Deadly chemical leak in Thornton factory changed worker’s life

The incident took place at the AGC Chemicals plant in Thornton in 2014
The incident took place at the AGC Chemicals plant in Thornton in 2014

A worker who was left severely burned when he was drenched by a deadly chemical in a factory accident told a court: “I’ll never be the same person again.”

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David Crellan suffered horrific leg injuries when 4,000 litres of 96 per cent strength sulphuric acid poured on him from a faulty pipe.

He was working in a ‘pitch black’ area of the site when it happened, Preston Crown Court heard.

Mr Crellan, who worked as a chemical process operator, needed surgery after the incident on August 23, 2014.

He was also left with post traumatic stress disorder and has trouble walking.

His employer, AGC Chemicals Europe Ltd, based at Hillhouse International, Thornton, was fined £300,000 over the incident.

The firm, which must also pay £11,275.84 costs, admitted failing to ensure the health and safety of its employees working around harmful substances.

Prosecuting, Sophie Cartwright, said: “David Crellan suffered significant chemical burn injuries to his foot and ankle when 4,000 litres of sulphuric acid of 96 per cent (strength) gushed out of a fractured pipeline he stood on. The hazards are widely known – direct contact with even small quantities can cause serious injury.”

She said the firm employed 175 people at the site where it has made polytetrafluoroethylene (PTFE) – a polymer with a wide range of uses, including non stick pans and roof coating – since 1952. Concentrated sulphuric acid is used in this process.

The court heard the acid had been carried by ‘poor quality’ uPVC pipes that were inadequately supported and modifications to them were not assessed. Concerns were also raised over lighting in the area known as the bund, where the acid tank was kept.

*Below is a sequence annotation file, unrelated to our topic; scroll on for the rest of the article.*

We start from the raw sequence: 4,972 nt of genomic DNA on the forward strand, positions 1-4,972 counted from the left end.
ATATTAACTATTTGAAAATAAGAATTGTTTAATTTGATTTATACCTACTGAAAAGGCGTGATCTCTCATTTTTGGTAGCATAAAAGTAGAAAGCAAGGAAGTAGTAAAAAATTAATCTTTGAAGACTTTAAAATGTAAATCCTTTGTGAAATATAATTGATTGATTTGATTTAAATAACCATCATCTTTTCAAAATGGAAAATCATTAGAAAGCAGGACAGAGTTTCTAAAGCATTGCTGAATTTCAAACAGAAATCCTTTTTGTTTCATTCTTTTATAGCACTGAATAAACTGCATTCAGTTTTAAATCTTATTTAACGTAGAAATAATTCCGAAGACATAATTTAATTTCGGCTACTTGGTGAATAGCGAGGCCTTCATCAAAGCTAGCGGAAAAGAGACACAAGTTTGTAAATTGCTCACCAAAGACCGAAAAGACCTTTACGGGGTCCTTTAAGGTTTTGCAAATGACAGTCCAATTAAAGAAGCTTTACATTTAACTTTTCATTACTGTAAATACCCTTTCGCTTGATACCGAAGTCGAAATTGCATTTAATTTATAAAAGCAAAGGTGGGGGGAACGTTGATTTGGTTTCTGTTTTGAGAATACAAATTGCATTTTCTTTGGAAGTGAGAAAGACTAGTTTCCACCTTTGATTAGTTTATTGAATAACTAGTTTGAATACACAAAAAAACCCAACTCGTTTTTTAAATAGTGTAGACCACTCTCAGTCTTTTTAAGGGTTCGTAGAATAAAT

Mr Crellan had been working a night shift on August 22 when he noticed a small acid leak had developed on a valve.

Attempts to repair it failed.

He then went into the bund, which was described as ‘pitch black’, and as he reached to turn a piece of equipment off he stood on a piece of pipe, which broke and drenched him in the deadly chemical.

Miss Cartwright added: “Mr Crellan placed his foot on a steel section and as he did the pipe failed catastrophically and large quantities of sulphuric acid gushed out of the broken sections. He ran to a hose pipe to try to get a jet of water on his leg. The acid began to burn through his right foot.”

As he tried to remove his shoe, he had to remove his gloves, burning his thumb.

His colleagues rushed to help him, placing his leg in bucket and putting him in a shower.

The bottom of his overalls had become contaminated, beginning to burn his leg, and had to be removed.

He was rushed to Royal Preston Hospital with burns and underwent skin grafting from his right thigh.

He was discharged on August 27 but had to be readmitted as some of the graft did not take and he had to be operated on again.

Mr Crellan returned to work in January 2015 but not to his previous role, as he was nervous about safety and his injuries had affected his ability to walk. In 2017 he was diagnosed with PTSD.

In an impact statement he said the accident was one of the most significant things physically and emotionally to happen to him, adding: “I’ll never be the same person again.
“Overall it’s had a tremendous impact on my life.”

The court heard an HSE probe found ‘multiple failings in managing risk from potential exposure to harmful substances’ as well as fundamental problems with pipeworks not being properly supported.

The problems were highlighted in reports by a consultant employed by AGC but not acted upon.

Defending, Peter Smith said: “We accept the pipework was poor, we accept we should have acted sooner, we accept there was poor lighting.”

He told the court they had a good safety record, had co-operated with the HSE investigation, and had taken steps to remedy matters.

Judge Andrew Woolman said: “Overall, it is clear that these were serious failures by AGC. AGC’s own memo showed that they knew that this was a very poor installation generally.

“The serious risks of a failure are obvious, and the engineers seem to have given this problem far too low a priority.”

He said the firm had an unblemished safety record - but said there was a systemic failure in dealing with this particular risk.

AGC declined to comment after the judgement.


Speaking after the hearing HSE inspector Tim Beaumont said: “This incident could have easily been avoided if the defendant had taken more care in acting on the advice of independent examiners.

“A very simple and cheap repair to support the pipework that failed would have prevented this incident altogether.”